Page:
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On Sept. 28, 2020, Glaswegian-built nanosatellites joined a fleet of about 100 objects in low-Earth orbit that help to predict the movement of the world’s resources so businesses and governments can make informed decisions.

The machine-learning-capable satellites were launched on a Russian Soyuz launcher, alongside two further satellites that will be used to forge inter-satellite links. These connections allow satellites to act as relays, sending data to one another and down to ground stations, which cuts the time between data collection and its delivery to customers.

The satellites have been built by Spire Global UK, a satellite-powered data company that provides predictive analysis for global shipping, aviation and weather forecasting.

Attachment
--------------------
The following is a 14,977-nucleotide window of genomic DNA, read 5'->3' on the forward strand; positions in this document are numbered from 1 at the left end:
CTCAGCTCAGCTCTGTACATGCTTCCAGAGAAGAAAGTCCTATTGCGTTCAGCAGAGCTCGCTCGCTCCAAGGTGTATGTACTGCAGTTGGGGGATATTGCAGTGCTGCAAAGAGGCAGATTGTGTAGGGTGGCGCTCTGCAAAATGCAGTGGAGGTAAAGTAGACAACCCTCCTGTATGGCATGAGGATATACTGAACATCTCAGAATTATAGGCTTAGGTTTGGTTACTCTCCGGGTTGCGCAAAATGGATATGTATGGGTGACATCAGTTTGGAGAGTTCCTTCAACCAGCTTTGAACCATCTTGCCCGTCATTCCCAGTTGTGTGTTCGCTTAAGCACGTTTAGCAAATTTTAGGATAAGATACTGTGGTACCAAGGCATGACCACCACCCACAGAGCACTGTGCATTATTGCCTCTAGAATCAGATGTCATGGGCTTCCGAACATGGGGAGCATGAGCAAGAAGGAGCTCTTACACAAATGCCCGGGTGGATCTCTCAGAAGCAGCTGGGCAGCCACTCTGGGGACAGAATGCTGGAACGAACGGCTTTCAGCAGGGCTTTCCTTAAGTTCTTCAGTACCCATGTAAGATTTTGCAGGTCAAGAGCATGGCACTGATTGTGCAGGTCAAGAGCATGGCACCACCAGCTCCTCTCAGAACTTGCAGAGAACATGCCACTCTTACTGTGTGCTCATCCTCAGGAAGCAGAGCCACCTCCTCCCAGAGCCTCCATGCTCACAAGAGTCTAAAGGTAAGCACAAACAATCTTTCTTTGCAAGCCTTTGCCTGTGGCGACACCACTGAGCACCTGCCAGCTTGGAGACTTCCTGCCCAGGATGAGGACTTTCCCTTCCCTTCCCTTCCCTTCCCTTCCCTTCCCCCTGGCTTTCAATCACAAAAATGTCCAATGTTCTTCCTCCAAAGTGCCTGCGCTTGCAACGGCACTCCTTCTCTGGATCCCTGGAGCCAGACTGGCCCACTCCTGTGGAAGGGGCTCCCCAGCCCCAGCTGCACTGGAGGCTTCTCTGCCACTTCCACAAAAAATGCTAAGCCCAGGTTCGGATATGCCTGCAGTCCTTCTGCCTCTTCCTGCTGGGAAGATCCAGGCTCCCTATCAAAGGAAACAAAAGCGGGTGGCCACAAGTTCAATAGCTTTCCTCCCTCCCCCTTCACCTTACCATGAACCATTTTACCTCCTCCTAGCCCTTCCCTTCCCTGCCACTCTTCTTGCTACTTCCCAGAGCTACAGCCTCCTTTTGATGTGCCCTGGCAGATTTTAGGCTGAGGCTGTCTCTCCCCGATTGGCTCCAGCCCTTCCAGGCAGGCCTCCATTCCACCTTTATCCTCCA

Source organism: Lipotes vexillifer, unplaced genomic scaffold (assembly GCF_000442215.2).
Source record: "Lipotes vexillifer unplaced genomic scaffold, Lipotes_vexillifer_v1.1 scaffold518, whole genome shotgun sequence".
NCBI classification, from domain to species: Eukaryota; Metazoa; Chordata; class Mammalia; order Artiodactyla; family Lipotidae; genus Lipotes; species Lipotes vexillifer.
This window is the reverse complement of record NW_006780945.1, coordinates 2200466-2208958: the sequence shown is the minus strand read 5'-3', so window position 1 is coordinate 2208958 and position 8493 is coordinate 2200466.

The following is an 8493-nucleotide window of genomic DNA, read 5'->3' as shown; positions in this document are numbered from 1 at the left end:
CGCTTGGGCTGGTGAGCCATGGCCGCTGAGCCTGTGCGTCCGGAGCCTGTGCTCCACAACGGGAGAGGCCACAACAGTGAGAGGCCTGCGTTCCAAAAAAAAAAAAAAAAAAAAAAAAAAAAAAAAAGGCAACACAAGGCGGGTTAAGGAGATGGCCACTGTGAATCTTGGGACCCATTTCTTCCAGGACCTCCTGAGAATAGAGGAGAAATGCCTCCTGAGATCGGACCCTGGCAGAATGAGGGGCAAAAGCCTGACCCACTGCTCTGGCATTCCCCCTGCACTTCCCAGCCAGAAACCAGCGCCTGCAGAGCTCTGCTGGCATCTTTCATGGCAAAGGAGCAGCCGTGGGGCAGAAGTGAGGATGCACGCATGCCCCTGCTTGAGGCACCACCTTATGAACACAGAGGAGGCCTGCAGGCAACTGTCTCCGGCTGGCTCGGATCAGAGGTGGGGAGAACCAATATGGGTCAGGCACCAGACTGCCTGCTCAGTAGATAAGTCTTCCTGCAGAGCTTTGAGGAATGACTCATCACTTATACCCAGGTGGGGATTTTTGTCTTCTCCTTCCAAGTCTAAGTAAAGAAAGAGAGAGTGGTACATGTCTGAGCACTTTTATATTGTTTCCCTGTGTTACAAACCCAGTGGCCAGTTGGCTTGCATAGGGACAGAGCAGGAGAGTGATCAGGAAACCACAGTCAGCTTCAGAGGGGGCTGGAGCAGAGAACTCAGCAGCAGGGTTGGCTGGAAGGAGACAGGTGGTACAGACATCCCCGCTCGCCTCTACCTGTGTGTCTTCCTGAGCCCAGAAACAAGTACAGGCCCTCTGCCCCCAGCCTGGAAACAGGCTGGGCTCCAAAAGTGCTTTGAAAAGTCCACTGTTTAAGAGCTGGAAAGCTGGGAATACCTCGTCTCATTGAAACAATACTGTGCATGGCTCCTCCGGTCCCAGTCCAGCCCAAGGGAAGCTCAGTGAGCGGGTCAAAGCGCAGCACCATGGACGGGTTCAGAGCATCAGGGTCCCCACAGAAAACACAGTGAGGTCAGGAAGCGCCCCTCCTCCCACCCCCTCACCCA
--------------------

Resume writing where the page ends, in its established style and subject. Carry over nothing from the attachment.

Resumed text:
These services have been developed thanks to the UK Space Agency under the ESA Pioneer Partnership Project.

Spire uses automatic identification systems aboard ships to track their whereabouts on the oceans. Its network picks up the identity, position, course and speed of each vessel.

Thanks to embarked intelligent machine-learning algorithms, it can predict vessel locations and the ship’s estimated time of arrival at port, enabling port authorities to manage busy docks safely and market traders to price the goods carried aboard.

Image Credit: ESA

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